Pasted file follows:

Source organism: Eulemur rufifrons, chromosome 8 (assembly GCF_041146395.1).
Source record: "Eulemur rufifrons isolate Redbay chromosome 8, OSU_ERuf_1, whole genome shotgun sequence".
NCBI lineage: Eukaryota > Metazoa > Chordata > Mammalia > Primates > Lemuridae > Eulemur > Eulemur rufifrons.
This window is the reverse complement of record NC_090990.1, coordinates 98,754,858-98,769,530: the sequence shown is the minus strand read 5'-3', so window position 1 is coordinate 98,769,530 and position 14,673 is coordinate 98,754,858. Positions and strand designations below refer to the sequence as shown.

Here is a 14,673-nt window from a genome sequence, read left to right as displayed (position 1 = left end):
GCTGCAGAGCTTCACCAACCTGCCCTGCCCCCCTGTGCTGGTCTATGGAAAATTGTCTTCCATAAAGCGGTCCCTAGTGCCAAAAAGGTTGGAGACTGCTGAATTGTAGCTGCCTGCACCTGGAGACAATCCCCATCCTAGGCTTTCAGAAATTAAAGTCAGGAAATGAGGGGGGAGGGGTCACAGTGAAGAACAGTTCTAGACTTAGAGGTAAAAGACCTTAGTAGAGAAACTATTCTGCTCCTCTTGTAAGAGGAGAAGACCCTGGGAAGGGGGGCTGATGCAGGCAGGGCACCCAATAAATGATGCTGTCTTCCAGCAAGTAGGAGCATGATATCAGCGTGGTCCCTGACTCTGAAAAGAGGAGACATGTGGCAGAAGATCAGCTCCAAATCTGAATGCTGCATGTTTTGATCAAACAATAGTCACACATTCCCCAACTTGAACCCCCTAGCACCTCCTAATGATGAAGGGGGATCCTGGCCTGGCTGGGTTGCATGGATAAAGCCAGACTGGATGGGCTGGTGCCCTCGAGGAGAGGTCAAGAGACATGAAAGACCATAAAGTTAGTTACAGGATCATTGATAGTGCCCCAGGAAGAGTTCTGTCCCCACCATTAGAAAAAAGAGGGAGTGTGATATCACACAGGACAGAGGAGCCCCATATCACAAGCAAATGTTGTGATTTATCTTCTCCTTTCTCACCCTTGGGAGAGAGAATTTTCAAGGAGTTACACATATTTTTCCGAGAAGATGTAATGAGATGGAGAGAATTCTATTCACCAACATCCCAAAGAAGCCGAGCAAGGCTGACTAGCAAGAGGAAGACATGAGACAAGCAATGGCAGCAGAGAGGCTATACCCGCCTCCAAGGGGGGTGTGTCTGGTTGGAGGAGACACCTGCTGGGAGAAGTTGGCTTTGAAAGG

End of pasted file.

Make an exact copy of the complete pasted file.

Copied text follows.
Source organism: Eulemur rufifrons, chromosome 8 (assembly GCF_041146395.1).
Source record: "Eulemur rufifrons isolate Redbay chromosome 8, OSU_ERuf_1, whole genome shotgun sequence".
NCBI lineage: Eukaryota > Metazoa > Chordata > Mammalia > Primates > Lemuridae > Eulemur > Eulemur rufifrons.
This window is the reverse complement of record NC_090990.1, coordinates 98,754,858-98,769,530: the sequence shown is the minus strand read 5'-3', so window position 1 is coordinate 98,769,530 and position 14,673 is coordinate 98,754,858. Positions and strand designations below refer to the sequence as shown.

Here is a 14,673-nt window from a genome sequence, read left to right as displayed (position 1 = left end):
GCTGCAGAGCTTCACCAACCTGCCCTGCCCCCCTGTGCTGGTCTATGGAAAATTGTCTTCCATAAAGCGGTCCCTAGTGCCAAAAAGGTTGGAGACTGCTGAATTGTAGCTGCCTGCACCTGGAGACAATCCCCATCCTAGGCTTTCAGAAATTAAAGTCAGGAAATGAGGGGGGAGGGGTCACAGTGAAGAACAGTTCTAGACTTAGAGGTAAAAGACCTTAGTAGAGAAACTATTCTGCTCCTCTTGTAAGAGGAGAAGACCCTGGGAAGGGGGGCTGATGCAGGCAGGGCACCCAATAAATGATGCTGTCTTCCAGCAAGTAGGAGCATGATATCAGCGTGGTCCCTGACTCTGAAAAGAGGAGACATGTGGCAGAAGATCAGCTCCAAATCTGAATGCTGCATGTTTTGATCAAACAATAGTCACACATTCCCCAACTTGAACCCCCTAGCACCTCCTAATGATGAAGGGGGATCCTGGCCTGGCTGGGTTGCATGGATAAAGCCAGACTGGATGGGCTGGTGCCCTCGAGGAGAGGTCAAGAGACATGAAAGACCATAAAGTTAGTTACAGGATCATTGATAGTGCCCCAGGAAGAGTTCTGTCCCCACCATTAGAAAAAAGAGGGAGTGTGATATCACACAGGACAGAGGAGCCCCATATCACAAGCAAATGTTGTGATTTATCTTCTCCTTTCTCACCCTTGGGAGAGAGAATTTTCAAGGAGTTACACATATTTTTCCGAGAAGATGTAATGAGATGGAGAGAATTCTATTCACCAACATCCCAAAGAAGCCGAGCAAGGCTGACTAGCAAGAGGAAGACATGAGACAAGCAATGGCAGCAGAGAGGCTATACCCGCCTCCAAGGGGGGTGTGTCTGGTTGGAGGAGACACCTGCTGGGAGAAGTTGGCTTTGAAAGG